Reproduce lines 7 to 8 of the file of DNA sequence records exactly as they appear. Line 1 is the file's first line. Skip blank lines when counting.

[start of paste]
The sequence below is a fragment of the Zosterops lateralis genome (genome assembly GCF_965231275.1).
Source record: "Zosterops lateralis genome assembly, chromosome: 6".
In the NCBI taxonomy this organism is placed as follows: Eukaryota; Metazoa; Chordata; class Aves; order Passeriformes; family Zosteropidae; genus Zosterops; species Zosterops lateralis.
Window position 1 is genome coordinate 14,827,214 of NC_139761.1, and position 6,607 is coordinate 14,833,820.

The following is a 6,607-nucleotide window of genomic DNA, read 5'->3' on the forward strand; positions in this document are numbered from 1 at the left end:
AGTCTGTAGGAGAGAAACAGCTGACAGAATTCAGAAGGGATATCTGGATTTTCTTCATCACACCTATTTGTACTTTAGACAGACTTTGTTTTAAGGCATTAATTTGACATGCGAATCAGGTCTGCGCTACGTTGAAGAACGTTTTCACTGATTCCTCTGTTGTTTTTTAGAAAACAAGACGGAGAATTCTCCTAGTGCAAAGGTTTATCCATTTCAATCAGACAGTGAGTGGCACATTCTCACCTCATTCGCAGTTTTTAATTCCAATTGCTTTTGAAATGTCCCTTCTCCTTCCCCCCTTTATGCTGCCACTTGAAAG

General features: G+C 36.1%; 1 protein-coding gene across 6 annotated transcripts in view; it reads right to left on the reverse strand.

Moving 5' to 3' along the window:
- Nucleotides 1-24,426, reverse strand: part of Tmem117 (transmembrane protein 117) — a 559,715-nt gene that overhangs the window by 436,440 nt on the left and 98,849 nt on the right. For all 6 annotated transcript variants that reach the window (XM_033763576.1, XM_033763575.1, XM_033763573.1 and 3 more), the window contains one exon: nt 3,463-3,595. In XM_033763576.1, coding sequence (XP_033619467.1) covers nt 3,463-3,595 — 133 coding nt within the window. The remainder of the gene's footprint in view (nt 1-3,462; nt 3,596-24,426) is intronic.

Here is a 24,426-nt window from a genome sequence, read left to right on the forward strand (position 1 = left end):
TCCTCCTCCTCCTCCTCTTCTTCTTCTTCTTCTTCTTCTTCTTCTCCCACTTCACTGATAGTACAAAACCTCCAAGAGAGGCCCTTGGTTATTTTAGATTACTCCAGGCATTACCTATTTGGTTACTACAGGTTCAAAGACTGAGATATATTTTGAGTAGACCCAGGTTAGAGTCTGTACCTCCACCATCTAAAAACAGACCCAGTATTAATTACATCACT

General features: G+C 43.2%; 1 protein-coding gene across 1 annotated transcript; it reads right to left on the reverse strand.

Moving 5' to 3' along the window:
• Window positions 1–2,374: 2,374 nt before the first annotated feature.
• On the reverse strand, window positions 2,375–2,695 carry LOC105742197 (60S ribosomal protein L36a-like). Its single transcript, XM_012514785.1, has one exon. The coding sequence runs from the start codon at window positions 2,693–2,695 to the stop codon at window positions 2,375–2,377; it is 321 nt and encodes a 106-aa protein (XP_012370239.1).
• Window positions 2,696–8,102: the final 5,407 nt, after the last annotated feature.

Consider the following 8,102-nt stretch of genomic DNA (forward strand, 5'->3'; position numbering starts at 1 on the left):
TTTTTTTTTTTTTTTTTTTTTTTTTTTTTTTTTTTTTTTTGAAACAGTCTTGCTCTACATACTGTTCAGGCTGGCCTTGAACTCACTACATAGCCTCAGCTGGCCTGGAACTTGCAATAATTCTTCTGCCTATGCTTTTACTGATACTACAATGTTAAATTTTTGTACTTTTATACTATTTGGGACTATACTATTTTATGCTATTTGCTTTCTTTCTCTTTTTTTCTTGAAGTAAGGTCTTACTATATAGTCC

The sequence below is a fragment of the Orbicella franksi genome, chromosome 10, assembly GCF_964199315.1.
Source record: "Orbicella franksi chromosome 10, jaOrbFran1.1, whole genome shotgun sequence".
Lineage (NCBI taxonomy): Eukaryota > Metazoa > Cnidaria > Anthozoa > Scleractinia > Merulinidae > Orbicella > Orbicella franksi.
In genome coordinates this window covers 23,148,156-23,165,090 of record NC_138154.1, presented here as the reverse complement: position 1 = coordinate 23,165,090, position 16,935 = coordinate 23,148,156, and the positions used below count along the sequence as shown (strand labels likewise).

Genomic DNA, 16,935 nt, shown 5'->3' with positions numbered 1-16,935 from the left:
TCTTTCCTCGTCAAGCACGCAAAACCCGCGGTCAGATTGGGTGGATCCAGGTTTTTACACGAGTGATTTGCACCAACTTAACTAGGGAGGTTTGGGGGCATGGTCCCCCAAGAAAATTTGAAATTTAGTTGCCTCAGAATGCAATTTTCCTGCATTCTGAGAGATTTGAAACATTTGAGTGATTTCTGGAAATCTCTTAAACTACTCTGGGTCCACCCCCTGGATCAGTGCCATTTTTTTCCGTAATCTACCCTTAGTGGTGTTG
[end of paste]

General features: G+C 36.1%; 1 protein-coding gene across 6 annotated transcripts in view; it reads right to left on the reverse strand.

Moving 5' to 3' along the window: